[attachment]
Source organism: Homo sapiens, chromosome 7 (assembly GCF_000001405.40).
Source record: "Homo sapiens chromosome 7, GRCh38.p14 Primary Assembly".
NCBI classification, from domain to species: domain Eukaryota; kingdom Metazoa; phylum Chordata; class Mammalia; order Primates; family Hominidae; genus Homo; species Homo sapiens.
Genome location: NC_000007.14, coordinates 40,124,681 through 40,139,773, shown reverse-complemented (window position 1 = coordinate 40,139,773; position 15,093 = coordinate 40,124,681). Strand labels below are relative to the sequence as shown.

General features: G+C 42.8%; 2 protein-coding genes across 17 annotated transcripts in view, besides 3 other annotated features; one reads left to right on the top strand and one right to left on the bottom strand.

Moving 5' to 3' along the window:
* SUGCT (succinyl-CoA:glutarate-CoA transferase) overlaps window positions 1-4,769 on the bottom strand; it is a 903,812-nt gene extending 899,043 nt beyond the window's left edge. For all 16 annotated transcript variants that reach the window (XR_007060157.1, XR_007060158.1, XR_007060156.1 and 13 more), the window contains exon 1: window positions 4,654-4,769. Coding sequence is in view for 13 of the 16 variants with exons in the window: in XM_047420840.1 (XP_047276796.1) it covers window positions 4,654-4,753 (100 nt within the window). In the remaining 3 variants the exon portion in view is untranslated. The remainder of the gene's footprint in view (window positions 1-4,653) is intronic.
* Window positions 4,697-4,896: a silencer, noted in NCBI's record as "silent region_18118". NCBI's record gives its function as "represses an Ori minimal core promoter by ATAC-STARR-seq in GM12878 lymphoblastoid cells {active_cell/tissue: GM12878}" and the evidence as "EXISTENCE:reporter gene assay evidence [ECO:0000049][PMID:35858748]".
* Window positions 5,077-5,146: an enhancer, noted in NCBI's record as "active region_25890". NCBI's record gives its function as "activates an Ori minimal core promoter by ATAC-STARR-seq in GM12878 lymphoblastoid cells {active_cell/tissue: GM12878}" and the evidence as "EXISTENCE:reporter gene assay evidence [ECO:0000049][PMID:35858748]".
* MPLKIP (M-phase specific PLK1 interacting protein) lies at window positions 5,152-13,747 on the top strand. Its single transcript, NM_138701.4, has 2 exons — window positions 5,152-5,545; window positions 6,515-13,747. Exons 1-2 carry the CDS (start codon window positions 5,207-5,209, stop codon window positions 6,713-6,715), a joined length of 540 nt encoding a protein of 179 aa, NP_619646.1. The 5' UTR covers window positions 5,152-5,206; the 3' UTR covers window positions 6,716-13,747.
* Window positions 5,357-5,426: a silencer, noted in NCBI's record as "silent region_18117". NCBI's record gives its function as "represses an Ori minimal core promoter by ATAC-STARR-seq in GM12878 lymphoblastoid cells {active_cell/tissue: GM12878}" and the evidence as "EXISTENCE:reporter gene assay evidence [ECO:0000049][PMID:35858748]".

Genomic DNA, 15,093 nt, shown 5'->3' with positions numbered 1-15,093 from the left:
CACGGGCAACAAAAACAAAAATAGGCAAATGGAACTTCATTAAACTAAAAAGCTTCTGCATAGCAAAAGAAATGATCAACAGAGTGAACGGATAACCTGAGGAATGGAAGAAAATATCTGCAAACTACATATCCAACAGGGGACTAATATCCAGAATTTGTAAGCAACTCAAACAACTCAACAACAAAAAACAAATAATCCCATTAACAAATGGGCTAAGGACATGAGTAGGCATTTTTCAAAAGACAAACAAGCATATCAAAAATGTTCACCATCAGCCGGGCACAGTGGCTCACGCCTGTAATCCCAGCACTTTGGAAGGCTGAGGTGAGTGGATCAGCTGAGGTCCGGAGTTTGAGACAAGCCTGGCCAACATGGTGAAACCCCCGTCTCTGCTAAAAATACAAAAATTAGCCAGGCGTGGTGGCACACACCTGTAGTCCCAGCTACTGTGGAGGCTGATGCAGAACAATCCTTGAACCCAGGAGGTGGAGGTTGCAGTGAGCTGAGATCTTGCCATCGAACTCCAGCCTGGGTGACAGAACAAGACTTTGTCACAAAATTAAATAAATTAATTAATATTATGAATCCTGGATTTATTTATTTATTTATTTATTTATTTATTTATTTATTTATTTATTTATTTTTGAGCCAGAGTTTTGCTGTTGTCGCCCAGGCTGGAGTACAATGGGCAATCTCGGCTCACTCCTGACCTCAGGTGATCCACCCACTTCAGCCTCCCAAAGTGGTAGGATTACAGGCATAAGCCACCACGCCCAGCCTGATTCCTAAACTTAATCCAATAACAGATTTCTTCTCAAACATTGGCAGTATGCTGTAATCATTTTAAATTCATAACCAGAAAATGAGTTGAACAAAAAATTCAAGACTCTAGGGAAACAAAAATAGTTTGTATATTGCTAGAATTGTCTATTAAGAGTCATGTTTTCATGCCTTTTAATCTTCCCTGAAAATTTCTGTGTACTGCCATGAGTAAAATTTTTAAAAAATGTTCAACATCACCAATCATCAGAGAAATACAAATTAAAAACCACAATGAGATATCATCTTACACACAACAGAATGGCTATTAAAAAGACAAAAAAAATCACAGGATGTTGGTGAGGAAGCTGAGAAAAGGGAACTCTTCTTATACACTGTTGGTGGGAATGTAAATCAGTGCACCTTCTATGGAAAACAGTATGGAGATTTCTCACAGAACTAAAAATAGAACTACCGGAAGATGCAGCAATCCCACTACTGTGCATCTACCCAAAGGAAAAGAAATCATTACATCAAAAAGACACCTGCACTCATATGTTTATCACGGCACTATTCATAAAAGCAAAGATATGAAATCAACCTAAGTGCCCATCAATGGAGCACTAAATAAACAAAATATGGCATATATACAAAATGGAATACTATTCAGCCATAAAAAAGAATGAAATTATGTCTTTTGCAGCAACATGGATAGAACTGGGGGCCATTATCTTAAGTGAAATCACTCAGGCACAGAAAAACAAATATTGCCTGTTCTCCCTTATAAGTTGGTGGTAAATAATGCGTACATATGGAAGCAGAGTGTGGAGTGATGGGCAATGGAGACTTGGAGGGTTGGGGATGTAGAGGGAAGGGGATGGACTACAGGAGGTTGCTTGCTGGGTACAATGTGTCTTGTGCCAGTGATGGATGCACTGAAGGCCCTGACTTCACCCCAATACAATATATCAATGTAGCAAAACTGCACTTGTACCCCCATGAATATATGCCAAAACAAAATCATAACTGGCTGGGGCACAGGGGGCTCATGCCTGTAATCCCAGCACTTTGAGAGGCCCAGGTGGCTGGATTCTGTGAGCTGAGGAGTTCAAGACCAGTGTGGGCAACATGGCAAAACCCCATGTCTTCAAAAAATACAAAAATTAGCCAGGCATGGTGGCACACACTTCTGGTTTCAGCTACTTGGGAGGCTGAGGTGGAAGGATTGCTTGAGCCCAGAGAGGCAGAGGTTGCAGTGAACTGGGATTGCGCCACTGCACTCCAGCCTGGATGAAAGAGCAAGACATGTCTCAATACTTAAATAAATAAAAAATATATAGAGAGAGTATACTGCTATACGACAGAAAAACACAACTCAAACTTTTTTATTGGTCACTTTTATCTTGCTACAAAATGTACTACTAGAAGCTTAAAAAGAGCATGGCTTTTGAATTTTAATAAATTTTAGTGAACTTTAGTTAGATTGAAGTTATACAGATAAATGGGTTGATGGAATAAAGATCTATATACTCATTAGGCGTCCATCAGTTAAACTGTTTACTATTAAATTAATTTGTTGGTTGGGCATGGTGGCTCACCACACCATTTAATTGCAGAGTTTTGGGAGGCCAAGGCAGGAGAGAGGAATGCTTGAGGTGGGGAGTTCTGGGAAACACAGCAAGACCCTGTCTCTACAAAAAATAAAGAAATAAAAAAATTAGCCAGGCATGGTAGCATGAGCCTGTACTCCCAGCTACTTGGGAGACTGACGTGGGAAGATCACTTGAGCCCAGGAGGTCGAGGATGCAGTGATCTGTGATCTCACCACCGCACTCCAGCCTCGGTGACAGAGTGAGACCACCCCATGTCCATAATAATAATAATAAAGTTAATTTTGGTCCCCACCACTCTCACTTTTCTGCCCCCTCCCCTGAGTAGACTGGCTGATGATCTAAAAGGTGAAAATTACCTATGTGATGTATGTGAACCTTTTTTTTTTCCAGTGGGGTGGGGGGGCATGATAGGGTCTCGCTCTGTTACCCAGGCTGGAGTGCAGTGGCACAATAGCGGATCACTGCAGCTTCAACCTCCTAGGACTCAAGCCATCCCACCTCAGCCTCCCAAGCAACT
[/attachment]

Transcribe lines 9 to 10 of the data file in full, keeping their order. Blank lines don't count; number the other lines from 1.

* Window positions 5,077-5,146: an enhancer, noted in NCBI's record as "active region_25890". NCBI's record gives its function as "activates an Ori minimal core promoter by ATAC-STARR-seq in GM12878 lymphoblastoid cells {active_cell/tissue: GM12878}" and the evidence as "EXISTENCE:reporter gene assay evidence [ECO:0000049][PMID:35858748]".
* MPLKIP (M-phase specific PLK1 interacting protein) lies at window positions 5,152-13,747 on the top strand. Its single transcript, NM_138701.4, has 2 exons — window positions 5,152-5,545; window positions 6,515-13,747. Exons 1-2 carry the CDS (start codon window positions 5,207-5,209, stop codon window positions 6,713-6,715), a joined length of 540 nt encoding a protein of 179 aa, NP_619646.1. The 5' UTR covers window positions 5,152-5,206; the 3' UTR covers window positions 6,716-13,747.